BOJ to Spoil Crypto Rally?

Bank of Japan is the last major central bank staying with an ultra-easy monetary policy, and there are reasons to expect a policy change. Will it spoil the current crypto rally?

Why It Matters

Decades of an ultra-easy monetary stance have turned Japanese funds into big investors in the global market since domestic assets had near-zero yields. After bursting the stock market and real estate bubble of 1985-1990, Japan entered a long period of low rates. The Bank of Japan reduced rates to zero in the late 1990s and engaged in quantitative easing in the 2000s, sticking to an ultra-easy monetary policy for more than 2 decades.

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Japan’s Overnight Rate (Unsecured Overnight Call Rate TONAR)

Source: Bloomberg

There is no precise figure representing Japanese investments abroad, but I saw an estimate by a major investment bank that private Japanese investors held abroad about $100 billion of equity and several hundred billions of fixed income (mostly US Treasuries and USD-denominated investment grade bonds). This estimate of private investments seems plausible, as Japanese public investments abroad (i.e., foreign currency reserves) are even bigger and are the second largest in the world.

Countries and territories with the largest foreign exchange reserves



Reserves (USD billions)



3 307



1 228














Saudi Arabia



Hong Kong



South Korea





* Most of Russia’s reserves are blocked due to Ukraine invasion

Public investments are managed by the central bank and so are not sensitive to domestic interest rates, but private investments do depend on domestic rates. If there is a pivot to normal domestic rates, the global markets may suffer due to Japanese investors’ outflows back home. Given crypto’s correlation with long-term real yields and high sensitivity to global liquidity, crypto may be hammered by such an event even more than the stock market.

Wind of Change

The Bank of Japan is the last major central bank staying with an ultra-easy monetary policy. In 2021 zero or negative rates and quantitative easing (QE) were common, but it changed in 2022 with all other major central banks adopting multiple rate hikes. Both the Federal Reserve, the Bank of England, and the European Central Bank increased their policy rates from near-zero in 2021 to 2.5-4.5% now.

Policy Rates of the Federal Reserve (USD), the BoE (GBP), and the ECB (EUR)

Source: Bloomberg

In December 2022 the Bank of Japan made a first step towards a tighter policy, increasing a tolerance range for the 10-year government bond yield from 0.25% to 0.5%. The Bank of Japan uses a so-called yield curve control, setting rates for all maturities up to 10 years (unlike other central banks, which usually control only very short-term rates like overnight or weekly). Global bond yields skyrocketed in 2022 while Japanese ones remained anchored at 0.25%, making the yield curve control difficult to sustain. That was a probable reason behind the tolerance range change.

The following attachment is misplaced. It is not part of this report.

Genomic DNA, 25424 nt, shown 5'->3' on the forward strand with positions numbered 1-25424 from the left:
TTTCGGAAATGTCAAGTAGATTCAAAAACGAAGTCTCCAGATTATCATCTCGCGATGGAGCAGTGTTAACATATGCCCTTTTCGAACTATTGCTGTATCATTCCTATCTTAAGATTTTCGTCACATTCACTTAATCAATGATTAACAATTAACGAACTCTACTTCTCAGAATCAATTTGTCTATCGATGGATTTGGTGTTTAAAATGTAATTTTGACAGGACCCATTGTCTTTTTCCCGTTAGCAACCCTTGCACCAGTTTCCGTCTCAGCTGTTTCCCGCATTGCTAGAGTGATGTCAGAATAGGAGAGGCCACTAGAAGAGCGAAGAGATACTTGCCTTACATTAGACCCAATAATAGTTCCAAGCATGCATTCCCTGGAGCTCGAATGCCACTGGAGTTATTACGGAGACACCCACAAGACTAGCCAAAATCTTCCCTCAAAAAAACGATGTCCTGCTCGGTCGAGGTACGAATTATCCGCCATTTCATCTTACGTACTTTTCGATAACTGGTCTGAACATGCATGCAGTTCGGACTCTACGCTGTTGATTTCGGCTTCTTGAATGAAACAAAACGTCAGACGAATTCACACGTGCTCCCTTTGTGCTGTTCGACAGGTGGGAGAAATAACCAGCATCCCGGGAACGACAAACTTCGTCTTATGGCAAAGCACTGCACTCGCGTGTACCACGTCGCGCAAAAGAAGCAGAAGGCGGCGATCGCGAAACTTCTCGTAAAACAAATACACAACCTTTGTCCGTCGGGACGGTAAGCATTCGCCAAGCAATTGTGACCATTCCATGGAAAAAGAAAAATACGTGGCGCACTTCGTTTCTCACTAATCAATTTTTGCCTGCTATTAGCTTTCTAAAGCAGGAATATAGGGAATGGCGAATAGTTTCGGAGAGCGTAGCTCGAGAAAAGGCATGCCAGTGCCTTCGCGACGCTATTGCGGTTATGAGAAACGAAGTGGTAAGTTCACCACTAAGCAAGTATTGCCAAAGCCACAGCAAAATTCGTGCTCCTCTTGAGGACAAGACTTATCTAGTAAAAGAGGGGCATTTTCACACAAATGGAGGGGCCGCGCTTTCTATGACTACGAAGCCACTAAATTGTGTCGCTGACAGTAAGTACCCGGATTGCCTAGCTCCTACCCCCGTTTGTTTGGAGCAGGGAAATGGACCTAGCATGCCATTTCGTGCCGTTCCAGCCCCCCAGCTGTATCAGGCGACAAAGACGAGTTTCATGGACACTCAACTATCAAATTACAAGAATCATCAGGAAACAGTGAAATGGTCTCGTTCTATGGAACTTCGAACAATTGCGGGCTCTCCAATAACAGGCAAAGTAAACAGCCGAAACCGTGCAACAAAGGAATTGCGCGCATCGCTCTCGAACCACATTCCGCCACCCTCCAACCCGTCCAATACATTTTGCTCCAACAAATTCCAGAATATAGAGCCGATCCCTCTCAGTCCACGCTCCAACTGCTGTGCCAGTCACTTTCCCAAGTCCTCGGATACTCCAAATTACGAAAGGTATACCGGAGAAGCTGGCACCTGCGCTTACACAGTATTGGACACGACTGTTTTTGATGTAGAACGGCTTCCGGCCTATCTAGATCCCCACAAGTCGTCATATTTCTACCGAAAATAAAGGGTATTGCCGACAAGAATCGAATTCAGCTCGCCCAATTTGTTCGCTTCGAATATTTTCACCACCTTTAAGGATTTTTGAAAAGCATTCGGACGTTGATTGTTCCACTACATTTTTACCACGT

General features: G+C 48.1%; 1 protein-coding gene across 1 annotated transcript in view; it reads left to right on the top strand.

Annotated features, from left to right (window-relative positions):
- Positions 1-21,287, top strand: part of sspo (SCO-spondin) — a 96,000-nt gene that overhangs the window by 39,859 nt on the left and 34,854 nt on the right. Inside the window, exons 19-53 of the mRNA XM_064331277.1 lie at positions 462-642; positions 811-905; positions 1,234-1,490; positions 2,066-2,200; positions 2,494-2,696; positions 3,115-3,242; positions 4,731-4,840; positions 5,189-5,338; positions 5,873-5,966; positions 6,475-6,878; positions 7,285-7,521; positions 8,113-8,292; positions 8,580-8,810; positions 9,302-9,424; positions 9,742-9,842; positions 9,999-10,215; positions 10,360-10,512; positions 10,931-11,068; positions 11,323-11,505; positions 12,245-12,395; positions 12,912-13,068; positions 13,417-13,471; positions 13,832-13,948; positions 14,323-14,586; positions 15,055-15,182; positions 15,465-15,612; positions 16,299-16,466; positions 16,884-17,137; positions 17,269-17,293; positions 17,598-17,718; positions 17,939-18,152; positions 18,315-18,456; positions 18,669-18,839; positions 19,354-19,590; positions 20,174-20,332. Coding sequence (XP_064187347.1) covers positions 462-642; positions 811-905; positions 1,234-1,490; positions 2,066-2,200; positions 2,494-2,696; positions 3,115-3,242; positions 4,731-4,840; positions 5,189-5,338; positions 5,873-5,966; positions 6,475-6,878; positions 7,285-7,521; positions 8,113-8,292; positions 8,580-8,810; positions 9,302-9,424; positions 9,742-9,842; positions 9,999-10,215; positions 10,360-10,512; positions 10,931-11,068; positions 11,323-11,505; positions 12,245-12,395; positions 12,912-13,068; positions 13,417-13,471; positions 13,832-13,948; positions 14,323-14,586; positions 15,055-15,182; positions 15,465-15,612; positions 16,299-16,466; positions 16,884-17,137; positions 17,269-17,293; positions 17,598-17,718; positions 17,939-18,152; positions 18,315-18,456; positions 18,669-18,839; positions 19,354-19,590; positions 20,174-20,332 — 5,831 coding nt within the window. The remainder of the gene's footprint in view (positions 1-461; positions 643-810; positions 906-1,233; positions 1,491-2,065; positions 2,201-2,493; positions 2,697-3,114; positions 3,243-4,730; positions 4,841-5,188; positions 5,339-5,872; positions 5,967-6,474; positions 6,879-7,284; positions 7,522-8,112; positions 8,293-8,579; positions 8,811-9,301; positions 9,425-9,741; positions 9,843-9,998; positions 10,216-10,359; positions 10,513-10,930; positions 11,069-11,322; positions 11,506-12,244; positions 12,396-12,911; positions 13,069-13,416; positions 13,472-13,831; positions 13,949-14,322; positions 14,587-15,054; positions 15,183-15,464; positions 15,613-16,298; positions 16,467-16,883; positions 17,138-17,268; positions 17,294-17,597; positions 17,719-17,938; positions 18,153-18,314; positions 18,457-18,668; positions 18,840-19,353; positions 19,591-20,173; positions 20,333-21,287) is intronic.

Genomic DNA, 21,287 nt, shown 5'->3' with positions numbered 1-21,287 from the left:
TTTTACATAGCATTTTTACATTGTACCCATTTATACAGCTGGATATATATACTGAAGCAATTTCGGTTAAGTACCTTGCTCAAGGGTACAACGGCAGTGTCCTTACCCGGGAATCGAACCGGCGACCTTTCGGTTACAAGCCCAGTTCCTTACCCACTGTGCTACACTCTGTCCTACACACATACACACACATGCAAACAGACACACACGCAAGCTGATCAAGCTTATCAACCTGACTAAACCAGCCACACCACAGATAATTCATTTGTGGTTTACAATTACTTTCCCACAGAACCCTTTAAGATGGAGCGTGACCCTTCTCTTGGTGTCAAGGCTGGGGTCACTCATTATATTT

10-year Yield of US Treasuries (orange) and Japan Government Bonds (blue)

Source: Bloomberg

Ironically, tweaking the 10-year yield target had the opposite effect, encouraging speculations of further changes. The market quickly grasped that the new target is not more sustainable than the old one, and a further target increase is just a matter of time. During the last policy meeting last week, the Bank of Japan did its best to dismiss prospects of further tightening, but that was taken by traders as just a delay. The forex market reaction was particularly demonstrative, as the Japanese yen rallied and then fell back on the news from the meeting.

Effects on Markets

If or when the Bank of Japan exits the yield curve control, it will likely be a big negative for the markets at least in the short term, because Japanese investors will rush back home and global liquidity will no longer be supported by bond purchases of the Bank of Japan. However, the current effect is oppositive. When the Bank of Japan defends the yield curve control, it buys bonds by printing money, thus increasing global liquidity. If investors become more concerned about a policy change and sell more bonds, the Bank of Japan prints more money to buy these bonds. I suspect that this effect is one of the primary reasons behind this year's rally of most assets, including crypto.

So, timing is essential. Increased expectations of a policy change are actually positive for global liquidity and most assets, but the actual policy change is negative. The next policy meeting is scheduled on March 9-10, but it will be the last one chaired by the current governor (Haruhiko Kuroda) and is widely expected to be a non-event. Although a surprise is always possible, I think the meeting after that is more likely poised for the next policy tweak. It’s scheduled for April 27-28, and I recommend saving the date. Most assets, including crypto, may become much more volatile closer to this date.


During the last policy meeting last week, the Bank of Japan did its best to dismiss prospects of further tightening, but that was taken by traders as just a delay. Ironically, this delay is positive for global liquidity, likely becoming a big tailwind for most assets, including crypto, in the next 1-2 months.

However, prospects of Japan's policy turnaround may become a significant market-moving event in the second quarter. Given the sheer size of Japanese investments abroad, that may easily become a start of a typical late-spring correction in most assets, including crypto.

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